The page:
I’m not a hero.  I’m not special.  I’m just doing what any mom who loves her child would do – learn and adapt and carry on.

Because not doing it is not an option.

 

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Speaking of those doing what they have to do, please check out my campaign to help out a single mom of ten who survived domestic abuse and got herself and her children out of the situation, but now needs our help…click here to learn more….

 

 

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8 Responses to ““I could never do what you do!””

  1. lisa April 7, 2015 at 11:59 am #

    I spent a good amount of time crying in my pillow and repeated “i can’t do this” but yeah, I have to do this. I think people are just thankful that they don’t have to do this. But if it meant that I wouldn’t have children then I guess I would agree to do it. When you have a child you have to think that this is a possibilty. If you honestly cant do it then don’t have kids. There is always that chance, although a very small one but hey, it happens. Now I am a advocate, hey there is even a greater purpose in my life. Bonus!!

  2. Joy M Newcom April 7, 2015 at 1:06 pm #

    And you live for (i.e., look for if you can but usually luck in) people who are willing to TRY to do what you do – even if only for an hour, an afternoon, or – God bless ’em – a day with an option of an overnight.

  3. Danielle April 7, 2015 at 1:18 pm #

    I totally agree! I get that too! How do you do it?? I don’t know either. I didn’t plan my life to do it either! I didn’t plan my future to include a special needs child the rest of my life. You are the parent. You just do it! You love them unconditional and that is your role. You just do it!!

  4. franhunne4u April 7, 2015 at 2:39 pm #

    Well my mother did not – she gave away her eldest son into the care of an institution cos the little girl she had after me might have suffered from the boy. So yes, not doing IS an option. I could never even have ONE child, without special needs, because I am not the mommy kind of woman.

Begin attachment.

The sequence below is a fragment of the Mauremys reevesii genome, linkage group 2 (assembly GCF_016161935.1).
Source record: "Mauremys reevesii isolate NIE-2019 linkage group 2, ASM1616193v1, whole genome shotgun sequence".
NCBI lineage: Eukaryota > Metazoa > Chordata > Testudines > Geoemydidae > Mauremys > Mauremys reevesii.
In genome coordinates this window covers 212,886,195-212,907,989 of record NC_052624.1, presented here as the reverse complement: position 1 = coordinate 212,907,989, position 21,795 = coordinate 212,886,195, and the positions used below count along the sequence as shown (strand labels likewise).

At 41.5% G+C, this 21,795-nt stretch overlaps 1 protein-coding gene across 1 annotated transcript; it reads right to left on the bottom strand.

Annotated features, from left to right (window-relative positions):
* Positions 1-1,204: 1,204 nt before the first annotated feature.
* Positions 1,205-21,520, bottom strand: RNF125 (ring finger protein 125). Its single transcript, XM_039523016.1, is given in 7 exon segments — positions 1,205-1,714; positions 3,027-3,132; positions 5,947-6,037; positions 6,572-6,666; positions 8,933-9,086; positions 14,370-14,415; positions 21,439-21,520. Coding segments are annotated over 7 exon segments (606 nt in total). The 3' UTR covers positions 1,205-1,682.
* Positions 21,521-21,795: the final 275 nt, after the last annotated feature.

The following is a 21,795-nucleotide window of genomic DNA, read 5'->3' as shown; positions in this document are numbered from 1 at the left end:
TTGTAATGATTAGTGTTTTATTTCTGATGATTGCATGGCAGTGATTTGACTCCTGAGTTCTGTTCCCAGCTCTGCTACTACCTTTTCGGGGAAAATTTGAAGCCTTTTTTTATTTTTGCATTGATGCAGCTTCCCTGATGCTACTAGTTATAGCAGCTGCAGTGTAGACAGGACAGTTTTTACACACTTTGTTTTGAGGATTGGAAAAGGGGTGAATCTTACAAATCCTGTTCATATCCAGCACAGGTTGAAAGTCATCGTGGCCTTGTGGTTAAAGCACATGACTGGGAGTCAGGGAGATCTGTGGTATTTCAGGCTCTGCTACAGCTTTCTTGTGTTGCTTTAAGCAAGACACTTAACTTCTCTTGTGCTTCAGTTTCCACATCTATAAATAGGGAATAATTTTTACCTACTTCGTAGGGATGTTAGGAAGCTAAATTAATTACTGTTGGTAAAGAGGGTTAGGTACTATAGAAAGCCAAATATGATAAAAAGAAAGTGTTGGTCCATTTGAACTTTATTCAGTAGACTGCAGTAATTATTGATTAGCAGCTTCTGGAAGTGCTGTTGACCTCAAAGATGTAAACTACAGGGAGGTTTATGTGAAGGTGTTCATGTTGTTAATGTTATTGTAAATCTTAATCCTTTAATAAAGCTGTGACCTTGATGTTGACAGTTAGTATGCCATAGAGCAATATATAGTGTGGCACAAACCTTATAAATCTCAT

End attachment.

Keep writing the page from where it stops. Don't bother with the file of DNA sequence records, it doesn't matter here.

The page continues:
That is why I am saying totally honest and I really mean it: I could NEVER do what you are doing.

    • phoebz4 April 8, 2015 at 10:31 am #

      There is a difference between saying such things from a very honest person viewpoint, and those who say it as something that is meant to be a well-meaning platitude but comes off as a bit insulting.

      You saying you could never comes from an honest place, and I can respect that. Just like as much as I love my kids, I could never be a teacher – I have absolutely no desire to teach, nor the organizational skills required.

      • franhunne4u April 8, 2015 at 12:16 pm #

        And I have no talent for it, as I have proven twice in my youth – was not really able to help a friend of my sister’s with her English abilities and was not overly successful with teaching German to a Polish woman in our village, when a little older. But I managed to get some knowledge of my work into young adult heads … so that is that.

  5. thedreamermom April 7, 2015 at 8:10 pm #

    You’re an inspiration..I’m also a mom of a child with epilepsy.

  6. madonnajdunn April 9, 2015 at 6:53 am #

    YES!! THIS! I do it because what other choice do I have?? Leave my child in the hands of those who could not love her the way I do?? You put your big girl panties on and you deal with the shit on your plate. End. Of. Story. Yes we cry and we wail and weep and gnash our teeth. But at the end of the day we deal and we do it with as much love for our child / children as we can muster. Because what is the alternative?